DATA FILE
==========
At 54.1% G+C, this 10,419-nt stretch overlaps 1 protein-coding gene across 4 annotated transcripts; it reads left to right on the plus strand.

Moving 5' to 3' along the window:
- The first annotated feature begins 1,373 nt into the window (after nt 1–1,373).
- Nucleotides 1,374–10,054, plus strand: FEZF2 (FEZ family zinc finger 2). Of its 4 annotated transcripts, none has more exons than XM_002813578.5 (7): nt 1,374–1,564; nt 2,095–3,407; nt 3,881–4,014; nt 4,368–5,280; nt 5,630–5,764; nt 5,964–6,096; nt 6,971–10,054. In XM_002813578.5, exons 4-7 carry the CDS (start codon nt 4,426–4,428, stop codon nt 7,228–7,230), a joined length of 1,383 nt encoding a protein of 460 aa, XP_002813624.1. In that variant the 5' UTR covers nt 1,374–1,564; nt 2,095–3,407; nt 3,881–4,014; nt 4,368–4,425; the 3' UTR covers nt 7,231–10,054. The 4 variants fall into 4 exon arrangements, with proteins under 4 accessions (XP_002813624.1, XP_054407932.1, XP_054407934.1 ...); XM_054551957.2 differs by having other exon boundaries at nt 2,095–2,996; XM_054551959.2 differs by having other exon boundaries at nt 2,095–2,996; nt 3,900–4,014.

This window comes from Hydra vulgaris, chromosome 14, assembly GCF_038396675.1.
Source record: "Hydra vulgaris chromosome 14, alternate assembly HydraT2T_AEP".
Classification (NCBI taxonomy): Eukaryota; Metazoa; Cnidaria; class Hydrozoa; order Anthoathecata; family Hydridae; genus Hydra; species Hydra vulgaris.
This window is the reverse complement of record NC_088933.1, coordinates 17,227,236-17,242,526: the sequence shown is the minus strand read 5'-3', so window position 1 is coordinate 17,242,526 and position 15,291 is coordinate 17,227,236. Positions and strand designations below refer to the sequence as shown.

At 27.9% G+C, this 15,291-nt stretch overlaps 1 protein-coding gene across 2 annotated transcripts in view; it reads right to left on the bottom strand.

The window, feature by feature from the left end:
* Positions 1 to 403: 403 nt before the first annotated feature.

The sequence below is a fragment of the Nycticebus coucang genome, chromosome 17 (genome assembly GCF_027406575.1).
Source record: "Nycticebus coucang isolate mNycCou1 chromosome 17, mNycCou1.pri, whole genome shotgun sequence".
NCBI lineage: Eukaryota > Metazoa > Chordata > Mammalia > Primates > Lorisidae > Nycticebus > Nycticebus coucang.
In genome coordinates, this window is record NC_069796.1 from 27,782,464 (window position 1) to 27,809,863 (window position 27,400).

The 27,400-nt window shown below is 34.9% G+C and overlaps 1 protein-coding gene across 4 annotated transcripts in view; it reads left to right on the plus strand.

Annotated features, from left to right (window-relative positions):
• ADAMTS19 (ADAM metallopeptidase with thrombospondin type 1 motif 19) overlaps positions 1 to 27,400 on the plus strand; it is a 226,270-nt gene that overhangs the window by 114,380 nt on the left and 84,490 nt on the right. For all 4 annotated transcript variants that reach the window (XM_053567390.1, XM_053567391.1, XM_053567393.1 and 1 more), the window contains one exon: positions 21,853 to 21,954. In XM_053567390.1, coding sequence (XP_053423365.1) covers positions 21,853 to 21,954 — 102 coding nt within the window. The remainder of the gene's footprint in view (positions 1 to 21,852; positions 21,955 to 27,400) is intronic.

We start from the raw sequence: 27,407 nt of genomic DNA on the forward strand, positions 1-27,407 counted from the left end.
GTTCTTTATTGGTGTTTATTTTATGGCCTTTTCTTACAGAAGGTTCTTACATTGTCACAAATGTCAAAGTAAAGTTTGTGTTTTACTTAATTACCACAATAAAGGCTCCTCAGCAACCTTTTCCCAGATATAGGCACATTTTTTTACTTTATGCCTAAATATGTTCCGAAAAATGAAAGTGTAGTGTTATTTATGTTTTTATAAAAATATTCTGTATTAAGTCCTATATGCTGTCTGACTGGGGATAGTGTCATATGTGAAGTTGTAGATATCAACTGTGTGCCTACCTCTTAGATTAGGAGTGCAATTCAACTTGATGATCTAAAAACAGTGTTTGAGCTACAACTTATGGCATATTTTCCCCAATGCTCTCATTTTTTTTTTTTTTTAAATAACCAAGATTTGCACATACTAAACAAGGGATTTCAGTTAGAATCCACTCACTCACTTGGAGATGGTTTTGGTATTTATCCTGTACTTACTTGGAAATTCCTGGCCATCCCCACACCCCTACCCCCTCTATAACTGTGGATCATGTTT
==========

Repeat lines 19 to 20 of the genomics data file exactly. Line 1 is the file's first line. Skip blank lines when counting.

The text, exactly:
We start from the raw sequence: 27,407 nt of genomic DNA on the forward strand, positions 1-27,407 counted from the left end.
GTTCTTTATTGGTGTTTATTTTATGGCCTTTTCTTACAGAAGGTTCTTACATTGTCACAAATGTCAAAGTAAAGTTTGTGTTTTACTTAATTACCACAATAAAGGCTCCTCAGCAACCTTTTCCCAGATATAGGCACATTTTTTTACTTTATGCCTAAATATGTTCCGAAAAATGAAAGTGTAGTGTTATTTATGTTTTTATAAAAATATTCTGTATTAAGTCCTATATGCTGTCTGACTGGGGATAGTGTCATATGTGAAGTTGTAGATATCAACTGTGTGCCTACCTCTTAGATTAGGAGTGCAATTCAACTTGATGATCTAAAAACAGTGTTTGAGCTACAACTTATGGCATATTTTCCCCAATGCTCTCATTTTTTTTTTTTTTTAAATAACCAAGATTTGCACATACTAAACAAGGGATTTCAGTTAGAATCCACTCACTCACTTGGAGATGGTTTTGGTATTTATCCTGTACTTACTTGGAAATTCCTGGCCATCCCCACACCCCTACCCCCTCTATAACTGTGGATCATGTTT